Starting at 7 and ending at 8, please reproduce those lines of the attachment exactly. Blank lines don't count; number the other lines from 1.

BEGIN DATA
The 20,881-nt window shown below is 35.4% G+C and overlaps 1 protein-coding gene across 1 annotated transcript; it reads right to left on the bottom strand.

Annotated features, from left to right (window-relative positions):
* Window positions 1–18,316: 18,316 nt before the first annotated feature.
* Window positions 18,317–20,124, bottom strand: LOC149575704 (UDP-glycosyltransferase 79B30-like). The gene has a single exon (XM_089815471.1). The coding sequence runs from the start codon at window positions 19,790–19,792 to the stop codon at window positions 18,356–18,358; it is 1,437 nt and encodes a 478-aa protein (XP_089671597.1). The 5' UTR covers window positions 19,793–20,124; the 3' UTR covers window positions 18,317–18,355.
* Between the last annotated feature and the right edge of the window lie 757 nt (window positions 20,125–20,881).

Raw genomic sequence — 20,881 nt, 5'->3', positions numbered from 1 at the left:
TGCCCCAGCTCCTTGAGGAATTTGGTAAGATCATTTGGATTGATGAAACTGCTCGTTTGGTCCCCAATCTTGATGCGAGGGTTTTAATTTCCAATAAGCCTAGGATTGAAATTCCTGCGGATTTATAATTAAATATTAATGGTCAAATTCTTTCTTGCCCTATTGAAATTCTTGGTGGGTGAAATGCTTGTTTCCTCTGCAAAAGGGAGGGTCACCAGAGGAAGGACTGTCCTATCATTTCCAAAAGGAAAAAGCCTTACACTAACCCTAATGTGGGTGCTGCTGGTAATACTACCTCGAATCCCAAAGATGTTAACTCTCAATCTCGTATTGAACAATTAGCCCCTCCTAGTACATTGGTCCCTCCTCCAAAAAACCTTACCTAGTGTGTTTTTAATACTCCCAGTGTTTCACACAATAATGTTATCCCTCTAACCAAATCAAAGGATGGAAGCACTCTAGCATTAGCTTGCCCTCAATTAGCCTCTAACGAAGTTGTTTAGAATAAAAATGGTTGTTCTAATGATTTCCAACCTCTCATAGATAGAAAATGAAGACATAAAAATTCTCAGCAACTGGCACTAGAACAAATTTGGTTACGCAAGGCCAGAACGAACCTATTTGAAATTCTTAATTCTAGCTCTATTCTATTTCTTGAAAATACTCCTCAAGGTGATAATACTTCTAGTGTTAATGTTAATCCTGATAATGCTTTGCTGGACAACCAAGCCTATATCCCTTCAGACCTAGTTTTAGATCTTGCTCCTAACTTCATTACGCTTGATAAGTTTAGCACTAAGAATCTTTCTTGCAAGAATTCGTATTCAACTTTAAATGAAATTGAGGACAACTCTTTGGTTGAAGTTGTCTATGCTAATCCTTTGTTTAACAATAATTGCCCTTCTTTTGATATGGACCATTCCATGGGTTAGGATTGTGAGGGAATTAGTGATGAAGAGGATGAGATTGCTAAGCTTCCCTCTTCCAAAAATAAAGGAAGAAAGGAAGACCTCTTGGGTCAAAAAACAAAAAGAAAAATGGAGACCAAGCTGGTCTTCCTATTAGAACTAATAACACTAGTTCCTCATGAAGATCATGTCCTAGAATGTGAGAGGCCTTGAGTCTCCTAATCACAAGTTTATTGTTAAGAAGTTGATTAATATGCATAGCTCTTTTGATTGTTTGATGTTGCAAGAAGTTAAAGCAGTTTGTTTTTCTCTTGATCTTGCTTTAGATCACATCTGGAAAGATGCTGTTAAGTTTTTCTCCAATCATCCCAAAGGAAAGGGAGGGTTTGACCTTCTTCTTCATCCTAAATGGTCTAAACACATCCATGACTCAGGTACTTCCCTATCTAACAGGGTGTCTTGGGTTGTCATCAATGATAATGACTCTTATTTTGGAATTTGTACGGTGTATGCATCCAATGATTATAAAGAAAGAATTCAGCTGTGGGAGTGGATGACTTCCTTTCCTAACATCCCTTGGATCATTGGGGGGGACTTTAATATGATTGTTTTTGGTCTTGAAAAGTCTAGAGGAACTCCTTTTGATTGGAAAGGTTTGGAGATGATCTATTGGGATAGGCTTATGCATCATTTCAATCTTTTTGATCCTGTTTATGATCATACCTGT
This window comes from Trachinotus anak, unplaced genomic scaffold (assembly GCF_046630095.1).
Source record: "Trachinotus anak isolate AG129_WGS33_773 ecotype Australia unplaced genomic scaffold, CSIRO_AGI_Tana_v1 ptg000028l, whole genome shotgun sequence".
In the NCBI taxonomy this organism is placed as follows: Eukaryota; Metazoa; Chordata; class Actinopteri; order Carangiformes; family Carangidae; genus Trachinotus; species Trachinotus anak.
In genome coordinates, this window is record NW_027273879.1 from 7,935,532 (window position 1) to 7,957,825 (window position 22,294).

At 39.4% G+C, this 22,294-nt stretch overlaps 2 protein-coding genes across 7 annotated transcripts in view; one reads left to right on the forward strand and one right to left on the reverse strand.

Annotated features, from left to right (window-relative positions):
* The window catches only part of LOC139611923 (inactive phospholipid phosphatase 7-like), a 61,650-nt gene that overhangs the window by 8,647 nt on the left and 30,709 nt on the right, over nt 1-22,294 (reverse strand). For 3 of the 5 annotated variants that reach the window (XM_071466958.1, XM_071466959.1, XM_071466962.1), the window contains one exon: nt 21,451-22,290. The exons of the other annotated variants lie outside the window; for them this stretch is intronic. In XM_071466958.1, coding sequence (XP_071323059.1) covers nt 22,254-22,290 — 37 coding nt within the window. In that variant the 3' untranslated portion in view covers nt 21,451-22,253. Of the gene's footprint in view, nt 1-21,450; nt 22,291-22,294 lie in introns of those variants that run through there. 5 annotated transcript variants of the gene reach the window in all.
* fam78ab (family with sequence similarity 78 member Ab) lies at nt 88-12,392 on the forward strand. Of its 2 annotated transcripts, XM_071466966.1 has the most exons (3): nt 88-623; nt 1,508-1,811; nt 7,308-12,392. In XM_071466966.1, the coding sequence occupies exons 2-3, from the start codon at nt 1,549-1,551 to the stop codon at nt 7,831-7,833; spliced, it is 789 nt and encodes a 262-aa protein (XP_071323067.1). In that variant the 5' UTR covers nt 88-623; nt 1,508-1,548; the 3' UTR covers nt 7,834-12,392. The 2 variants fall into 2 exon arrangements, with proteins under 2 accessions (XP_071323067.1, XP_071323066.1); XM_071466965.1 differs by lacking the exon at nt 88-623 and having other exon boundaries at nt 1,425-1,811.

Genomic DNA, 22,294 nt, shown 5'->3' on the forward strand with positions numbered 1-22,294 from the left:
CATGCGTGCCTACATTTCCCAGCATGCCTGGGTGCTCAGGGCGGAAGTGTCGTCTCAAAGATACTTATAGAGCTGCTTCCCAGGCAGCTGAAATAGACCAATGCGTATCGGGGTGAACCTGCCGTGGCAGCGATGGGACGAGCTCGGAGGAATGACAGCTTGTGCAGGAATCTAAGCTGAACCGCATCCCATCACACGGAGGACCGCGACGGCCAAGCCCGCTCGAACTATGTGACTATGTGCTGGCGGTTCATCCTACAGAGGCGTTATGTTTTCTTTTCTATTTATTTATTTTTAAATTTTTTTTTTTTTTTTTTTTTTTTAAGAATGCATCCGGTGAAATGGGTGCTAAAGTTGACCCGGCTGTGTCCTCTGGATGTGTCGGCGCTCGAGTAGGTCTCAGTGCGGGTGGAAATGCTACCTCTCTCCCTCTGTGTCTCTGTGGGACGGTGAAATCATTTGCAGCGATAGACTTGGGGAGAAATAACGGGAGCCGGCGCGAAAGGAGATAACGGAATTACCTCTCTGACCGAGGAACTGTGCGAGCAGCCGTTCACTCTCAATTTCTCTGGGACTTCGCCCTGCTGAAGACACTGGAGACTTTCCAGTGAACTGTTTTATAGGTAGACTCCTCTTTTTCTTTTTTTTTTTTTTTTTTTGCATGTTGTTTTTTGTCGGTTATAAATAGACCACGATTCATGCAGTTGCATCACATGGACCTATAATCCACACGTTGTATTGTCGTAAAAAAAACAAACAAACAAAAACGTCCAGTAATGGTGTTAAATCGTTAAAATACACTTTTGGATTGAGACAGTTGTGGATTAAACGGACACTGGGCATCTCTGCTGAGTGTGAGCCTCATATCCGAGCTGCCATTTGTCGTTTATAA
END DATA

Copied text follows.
TGCCCCAGCTCCTTGAGGAATTTGGTAAGATCATTTGGATTGATGAAACTGCTCGTTTGGTCCCCAATCTTGATGCGAGGGTTTTAATTTCCAATAAGCCTAGGATTGAAATTCCTGCGGATTTATAATTAAATATTAATGGTCAAATTCTTTCTTGCCCTATTGAAATTCTTGGTGGGTGAAATGCTTGTTTCCTCTGCAAAAGGGAGGGTCACCAGAGGAAGGACTGTCCTATCATTTCCAAAAGGAAAAAGCCTTACACTAACCCTAATGTGGGTGCTGCTGGTAATACTACCTCGAATCCCAAAGATGTTAACTCTCAATCTCGTATTGAACAATTAGCCCCTCCTAGTACATTGGTCCCTCCTCCAAAAAACCTTACCTAGTGTGTTTTTAATACTCCCAGTGTTTCACACAATAATGTTATCCCTCTAACCAAATCAAAGGATGGAAGCACTCTAGCATTAGCTTGCCCTCAATTAGCCTCTAACGAAGTTGTTTAGAATAAAAATGGTTGTTCTAATGATTTCCAACCTCTCATAGATAGAAAATGAAGACATAAAAATTCTCAGCAACTGGCACTAGAACAAATTTGGTTACGCAAGGCCAGAACGAACCTATTTGAAATTCTTAATTCTAGCTCTATTCTATTTCTTGAAAATACTCCTCAAGGTGATAATACTTCTAGTGTTAATGTTAATCCTGATAATGCTTTGCTGGACAACCAAGCCTATATCCCTTCAGACCTAGTTTTAGATCTTGCTCCTAACTTCATTACGCTTGATAAGTTTAGCACTAAGAATCTTTCTTGCAAGAATTCGTATTCAACTTTAAATGAAATTGAGGACAACTCTTTGGTTGAAGTTGTCTATGCTAATCCTTTGTTTAACAATAATTGCCCTTCTTTTGATATGGACCATTCCATGGGTTAGGATTGTGAGGGAATTAGTGATGAAGAGGATGAGATTGCTAAGCTTCCCTCTTCCAAAAATAAAGGAAGAAAGGAAGACCTCTTGGGTCAAAAAACAAAAAGAAAAATGGAGACCAAGCTGGTCTTCCTATTAGAACTAATAACACTAGTTCCTCATGAAGATCATGTCCTAGAATGTGAGAGGCCTTGAGTCTCCTAATCACAAGTTTATTGTTAAGAAGTTGATTAATATGCATAGCTCTTTTGATTGTTTGATGTTGCAAGAAGTTAAAGCAGTTTGTTTTTCTCTTGATCTTGCTTTAGATCACATCTGGAAAGATGCTGTTAAGTTTTTCTCCAATCATCCCAAAGGAAAGGGAGGGTTTGACCTTCTTCTTCATCCTAAATGGTCTAAACACATCCATGACTCAGGTACTTCCCTATCTAACAGGGTGTCTTGGGTTGTCATCAATGATAATGACTCTTATTTTGGAATTTGTACGGTGTATGCATCCAATGATTATAAAGAAAGAATTCAGCTGTGGGAGTGGATGACTTCCTTTCCTAACATCCCTTGGATCATTGGGGGGGACTTTAATATGATTGTTTTTGGTCTTGAAAAGTCTAGAGGAACTCCTTTTGATTGGAAAGGTTTGGAGATGATCTATTGGGATAGGCTTATGCATCATTTCAATCTTTTTGATCCTGTTTATGATCATACCTGT
This window comes from Trachinotus anak, unplaced genomic scaffold (assembly GCF_046630095.1).